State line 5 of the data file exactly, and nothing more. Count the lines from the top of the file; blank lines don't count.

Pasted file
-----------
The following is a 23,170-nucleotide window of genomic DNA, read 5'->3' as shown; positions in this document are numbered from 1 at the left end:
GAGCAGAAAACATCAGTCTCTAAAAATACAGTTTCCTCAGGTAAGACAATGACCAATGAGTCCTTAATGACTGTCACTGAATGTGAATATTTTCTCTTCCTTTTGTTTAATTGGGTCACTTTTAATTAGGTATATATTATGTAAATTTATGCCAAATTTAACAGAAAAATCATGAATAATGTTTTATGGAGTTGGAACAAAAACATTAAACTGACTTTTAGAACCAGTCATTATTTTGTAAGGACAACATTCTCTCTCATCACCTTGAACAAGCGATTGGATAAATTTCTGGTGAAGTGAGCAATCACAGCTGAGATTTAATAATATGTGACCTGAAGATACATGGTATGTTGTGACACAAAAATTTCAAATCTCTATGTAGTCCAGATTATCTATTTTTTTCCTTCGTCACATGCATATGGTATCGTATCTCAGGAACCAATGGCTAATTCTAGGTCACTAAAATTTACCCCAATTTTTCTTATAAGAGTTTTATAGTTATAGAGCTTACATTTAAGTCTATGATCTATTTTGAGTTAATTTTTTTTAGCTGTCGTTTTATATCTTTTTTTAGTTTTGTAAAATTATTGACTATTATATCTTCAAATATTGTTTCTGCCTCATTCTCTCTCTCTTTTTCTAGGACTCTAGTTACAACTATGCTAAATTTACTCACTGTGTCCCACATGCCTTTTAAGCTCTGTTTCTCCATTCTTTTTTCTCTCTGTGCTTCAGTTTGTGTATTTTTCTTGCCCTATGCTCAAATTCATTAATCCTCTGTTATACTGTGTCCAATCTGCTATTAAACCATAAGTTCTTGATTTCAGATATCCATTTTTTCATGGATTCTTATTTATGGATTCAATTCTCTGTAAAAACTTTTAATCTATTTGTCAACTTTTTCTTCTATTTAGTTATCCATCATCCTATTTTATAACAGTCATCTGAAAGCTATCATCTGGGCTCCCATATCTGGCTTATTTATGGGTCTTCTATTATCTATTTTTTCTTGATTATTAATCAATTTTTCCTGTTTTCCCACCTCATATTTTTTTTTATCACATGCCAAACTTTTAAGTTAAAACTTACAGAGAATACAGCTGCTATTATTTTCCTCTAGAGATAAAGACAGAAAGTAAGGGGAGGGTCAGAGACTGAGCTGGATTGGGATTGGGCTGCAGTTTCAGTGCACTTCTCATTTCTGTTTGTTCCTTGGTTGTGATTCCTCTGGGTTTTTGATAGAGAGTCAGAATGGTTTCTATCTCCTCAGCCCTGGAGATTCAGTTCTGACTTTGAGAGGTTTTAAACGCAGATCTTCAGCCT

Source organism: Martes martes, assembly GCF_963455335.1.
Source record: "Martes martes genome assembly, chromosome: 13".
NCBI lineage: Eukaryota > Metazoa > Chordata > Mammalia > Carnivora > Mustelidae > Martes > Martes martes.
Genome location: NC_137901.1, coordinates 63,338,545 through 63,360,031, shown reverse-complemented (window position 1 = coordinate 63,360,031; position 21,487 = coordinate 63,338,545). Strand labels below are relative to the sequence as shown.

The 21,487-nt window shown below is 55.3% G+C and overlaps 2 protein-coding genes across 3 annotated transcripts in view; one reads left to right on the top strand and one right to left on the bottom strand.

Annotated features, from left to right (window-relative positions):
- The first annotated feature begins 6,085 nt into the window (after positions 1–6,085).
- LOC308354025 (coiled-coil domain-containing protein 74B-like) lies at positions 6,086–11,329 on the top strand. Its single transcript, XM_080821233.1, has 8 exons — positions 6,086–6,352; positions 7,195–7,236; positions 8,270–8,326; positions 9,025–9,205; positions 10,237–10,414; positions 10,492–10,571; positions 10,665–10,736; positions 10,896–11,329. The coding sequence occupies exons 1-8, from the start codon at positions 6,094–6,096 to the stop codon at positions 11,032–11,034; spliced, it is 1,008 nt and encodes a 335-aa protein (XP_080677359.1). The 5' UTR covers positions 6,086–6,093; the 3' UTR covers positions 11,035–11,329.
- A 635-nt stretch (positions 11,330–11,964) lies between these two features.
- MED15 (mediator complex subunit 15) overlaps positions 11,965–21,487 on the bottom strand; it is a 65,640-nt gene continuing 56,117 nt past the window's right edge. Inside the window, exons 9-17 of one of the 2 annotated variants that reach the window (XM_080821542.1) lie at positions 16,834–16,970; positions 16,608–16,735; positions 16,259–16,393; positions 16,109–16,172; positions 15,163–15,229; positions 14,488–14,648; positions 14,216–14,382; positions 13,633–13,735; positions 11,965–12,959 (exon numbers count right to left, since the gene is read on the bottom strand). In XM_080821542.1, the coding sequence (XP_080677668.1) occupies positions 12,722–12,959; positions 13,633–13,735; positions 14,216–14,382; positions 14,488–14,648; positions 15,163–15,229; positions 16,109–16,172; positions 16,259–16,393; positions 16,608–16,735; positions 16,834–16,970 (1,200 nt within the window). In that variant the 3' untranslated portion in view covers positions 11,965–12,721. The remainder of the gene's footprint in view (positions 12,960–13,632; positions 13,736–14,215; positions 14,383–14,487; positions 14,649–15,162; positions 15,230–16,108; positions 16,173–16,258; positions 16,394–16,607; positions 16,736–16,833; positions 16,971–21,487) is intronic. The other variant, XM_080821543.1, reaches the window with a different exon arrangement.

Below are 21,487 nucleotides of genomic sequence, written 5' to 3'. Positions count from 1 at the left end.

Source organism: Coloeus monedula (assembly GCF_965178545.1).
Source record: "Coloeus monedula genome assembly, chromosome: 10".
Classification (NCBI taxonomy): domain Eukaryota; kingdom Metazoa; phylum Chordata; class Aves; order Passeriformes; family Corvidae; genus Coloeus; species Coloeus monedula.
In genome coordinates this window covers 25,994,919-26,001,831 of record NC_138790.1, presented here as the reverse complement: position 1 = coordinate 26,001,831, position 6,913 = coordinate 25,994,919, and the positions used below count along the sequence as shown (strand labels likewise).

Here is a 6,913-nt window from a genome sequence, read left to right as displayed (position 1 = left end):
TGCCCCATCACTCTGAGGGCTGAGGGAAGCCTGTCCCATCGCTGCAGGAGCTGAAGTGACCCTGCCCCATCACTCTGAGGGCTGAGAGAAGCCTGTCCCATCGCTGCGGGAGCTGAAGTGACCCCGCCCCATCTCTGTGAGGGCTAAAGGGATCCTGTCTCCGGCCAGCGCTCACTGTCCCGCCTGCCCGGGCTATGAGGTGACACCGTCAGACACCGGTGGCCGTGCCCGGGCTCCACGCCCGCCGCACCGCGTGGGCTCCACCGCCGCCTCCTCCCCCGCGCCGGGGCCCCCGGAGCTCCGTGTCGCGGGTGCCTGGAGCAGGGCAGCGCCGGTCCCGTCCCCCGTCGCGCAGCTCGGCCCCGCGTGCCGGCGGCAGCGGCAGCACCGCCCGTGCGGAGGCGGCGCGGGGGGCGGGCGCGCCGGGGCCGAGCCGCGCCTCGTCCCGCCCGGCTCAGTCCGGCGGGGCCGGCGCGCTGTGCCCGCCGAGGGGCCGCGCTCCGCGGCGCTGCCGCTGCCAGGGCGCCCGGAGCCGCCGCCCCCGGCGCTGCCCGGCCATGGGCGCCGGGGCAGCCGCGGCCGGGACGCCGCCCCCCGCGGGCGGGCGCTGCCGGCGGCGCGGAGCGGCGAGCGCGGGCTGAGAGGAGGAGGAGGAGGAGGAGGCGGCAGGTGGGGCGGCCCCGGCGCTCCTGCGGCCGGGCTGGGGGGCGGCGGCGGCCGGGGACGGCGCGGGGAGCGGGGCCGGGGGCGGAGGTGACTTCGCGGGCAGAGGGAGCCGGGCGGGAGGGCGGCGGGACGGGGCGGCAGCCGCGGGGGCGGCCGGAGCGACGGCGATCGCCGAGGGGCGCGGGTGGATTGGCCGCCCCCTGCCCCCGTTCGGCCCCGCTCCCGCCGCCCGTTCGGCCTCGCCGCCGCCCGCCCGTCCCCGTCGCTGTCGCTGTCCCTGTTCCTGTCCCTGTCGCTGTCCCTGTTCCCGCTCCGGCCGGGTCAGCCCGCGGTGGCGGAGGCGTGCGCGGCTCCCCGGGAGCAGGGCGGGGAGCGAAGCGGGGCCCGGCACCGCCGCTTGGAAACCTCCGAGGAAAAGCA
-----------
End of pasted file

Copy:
NCBI lineage: Eukaryota > Metazoa > Chordata > Mammalia > Carnivora > Mustelidae > Martes > Martes martes.